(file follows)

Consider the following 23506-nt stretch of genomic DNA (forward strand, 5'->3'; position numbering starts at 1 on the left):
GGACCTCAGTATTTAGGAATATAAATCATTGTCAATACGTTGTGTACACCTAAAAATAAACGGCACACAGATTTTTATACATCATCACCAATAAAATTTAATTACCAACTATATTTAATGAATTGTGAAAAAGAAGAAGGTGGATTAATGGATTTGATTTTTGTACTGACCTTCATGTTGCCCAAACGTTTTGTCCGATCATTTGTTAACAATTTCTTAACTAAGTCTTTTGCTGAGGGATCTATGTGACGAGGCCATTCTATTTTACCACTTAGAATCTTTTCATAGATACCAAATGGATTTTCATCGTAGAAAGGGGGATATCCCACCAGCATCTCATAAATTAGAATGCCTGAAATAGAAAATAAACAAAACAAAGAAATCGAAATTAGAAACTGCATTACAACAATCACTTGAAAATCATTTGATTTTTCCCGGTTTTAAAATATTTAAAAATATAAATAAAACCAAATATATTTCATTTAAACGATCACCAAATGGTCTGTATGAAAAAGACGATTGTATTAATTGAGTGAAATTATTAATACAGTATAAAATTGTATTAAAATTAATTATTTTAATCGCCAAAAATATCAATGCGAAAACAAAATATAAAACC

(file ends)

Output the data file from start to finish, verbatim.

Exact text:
Consider the following 23506-nt stretch of genomic DNA (forward strand, 5'->3'; position numbering starts at 1 on the left):
GGACCTCAGTATTTAGGAATATAAATCATTGTCAATACGTTGTGTACACCTAAAAATAAACGGCACACAGATTTTTATACATCATCACCAATAAAATTTAATTACCAACTATATTTAATGAATTGTGAAAAAGAAGAAGGTGGATTAATGGATTTGATTTTTGTACTGACCTTCATGTTGCCCAAACGTTTTGTCCGATCATTTGTTAACAATTTCTTAACTAAGTCTTTTGCTGAGGGATCTATGTGACGAGGCCATTCTATTTTACCACTTAGAATCTTTTCATAGATACCAAATGGATTTTCATCGTAGAAAGGGGGATATCCCACCAGCATCTCATAAATTAGAATGCCTGAAATAGAAAATAAACAAAACAAAGAAATCGAAATTAGAAACTGCATTACAACAATCACTTGAAAATCATTTGATTTTTCCCGGTTTTAAAATATTTAAAAATATAAATAAAACCAAATATATTTCATTTAAACGATCACCAAATGGTCTGTATGAAAAAGACGATTGTATTAATTGAGTGAAATTATTAATACAGTATAAAATTGTATTAAAATTAATTATTTTAATCGCCAAAAATATCAATGCGAAAACAAAATATAAAACC